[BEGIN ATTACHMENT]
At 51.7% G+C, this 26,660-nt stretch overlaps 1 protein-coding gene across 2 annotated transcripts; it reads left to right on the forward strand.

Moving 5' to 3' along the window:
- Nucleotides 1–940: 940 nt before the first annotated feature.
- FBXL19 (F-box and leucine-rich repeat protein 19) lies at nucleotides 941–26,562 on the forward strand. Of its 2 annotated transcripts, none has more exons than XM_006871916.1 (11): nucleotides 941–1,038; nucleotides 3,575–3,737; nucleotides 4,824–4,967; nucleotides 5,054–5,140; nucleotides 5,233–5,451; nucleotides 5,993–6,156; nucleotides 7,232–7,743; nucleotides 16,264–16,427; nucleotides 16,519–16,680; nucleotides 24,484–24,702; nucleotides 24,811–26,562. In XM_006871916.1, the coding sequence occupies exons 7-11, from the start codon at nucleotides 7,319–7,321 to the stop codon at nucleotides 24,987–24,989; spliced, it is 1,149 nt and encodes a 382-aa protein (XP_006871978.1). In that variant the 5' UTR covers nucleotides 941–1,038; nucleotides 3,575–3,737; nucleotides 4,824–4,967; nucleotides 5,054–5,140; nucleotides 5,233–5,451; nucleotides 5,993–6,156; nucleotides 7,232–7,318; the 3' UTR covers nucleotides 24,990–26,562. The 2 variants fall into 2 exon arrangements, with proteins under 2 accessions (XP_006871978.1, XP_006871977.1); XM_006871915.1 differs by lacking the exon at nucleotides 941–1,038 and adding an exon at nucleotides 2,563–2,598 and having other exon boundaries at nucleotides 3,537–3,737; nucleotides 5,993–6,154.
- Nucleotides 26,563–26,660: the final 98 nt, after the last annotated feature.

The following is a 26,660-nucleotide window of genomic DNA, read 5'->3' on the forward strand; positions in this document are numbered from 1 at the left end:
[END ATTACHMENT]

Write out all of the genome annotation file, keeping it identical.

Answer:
At 51.7% G+C, this 26,660-nt stretch overlaps 1 protein-coding gene across 2 annotated transcripts; it reads left to right on the forward strand.

Moving 5' to 3' along the window:
- Nucleotides 1–940: 940 nt before the first annotated feature.
- FBXL19 (F-box and leucine-rich repeat protein 19) lies at nucleotides 941–26,562 on the forward strand. Of its 2 annotated transcripts, none has more exons than XM_006871916.1 (11): nucleotides 941–1,038; nucleotides 3,575–3,737; nucleotides 4,824–4,967; nucleotides 5,054–5,140; nucleotides 5,233–5,451; nucleotides 5,993–6,156; nucleotides 7,232–7,743; nucleotides 16,264–16,427; nucleotides 16,519–16,680; nucleotides 24,484–24,702; nucleotides 24,811–26,562. In XM_006871916.1, the coding sequence occupies exons 7-11, from the start codon at nucleotides 7,319–7,321 to the stop codon at nucleotides 24,987–24,989; spliced, it is 1,149 nt and encodes a 382-aa protein (XP_006871978.1). In that variant the 5' UTR covers nucleotides 941–1,038; nucleotides 3,575–3,737; nucleotides 4,824–4,967; nucleotides 5,054–5,140; nucleotides 5,233–5,451; nucleotides 5,993–6,156; nucleotides 7,232–7,318; the 3' UTR covers nucleotides 24,990–26,562. The 2 variants fall into 2 exon arrangements, with proteins under 2 accessions (XP_006871978.1, XP_006871977.1); XM_006871915.1 differs by lacking the exon at nucleotides 941–1,038 and adding an exon at nucleotides 2,563–2,598 and having other exon boundaries at nucleotides 3,537–3,737; nucleotides 5,993–6,154.
- Nucleotides 26,563–26,660: the final 98 nt, after the last annotated feature.

The following is a 26,660-nucleotide window of genomic DNA, read 5'->3' on the forward strand; positions in this document are numbered from 1 at the left end: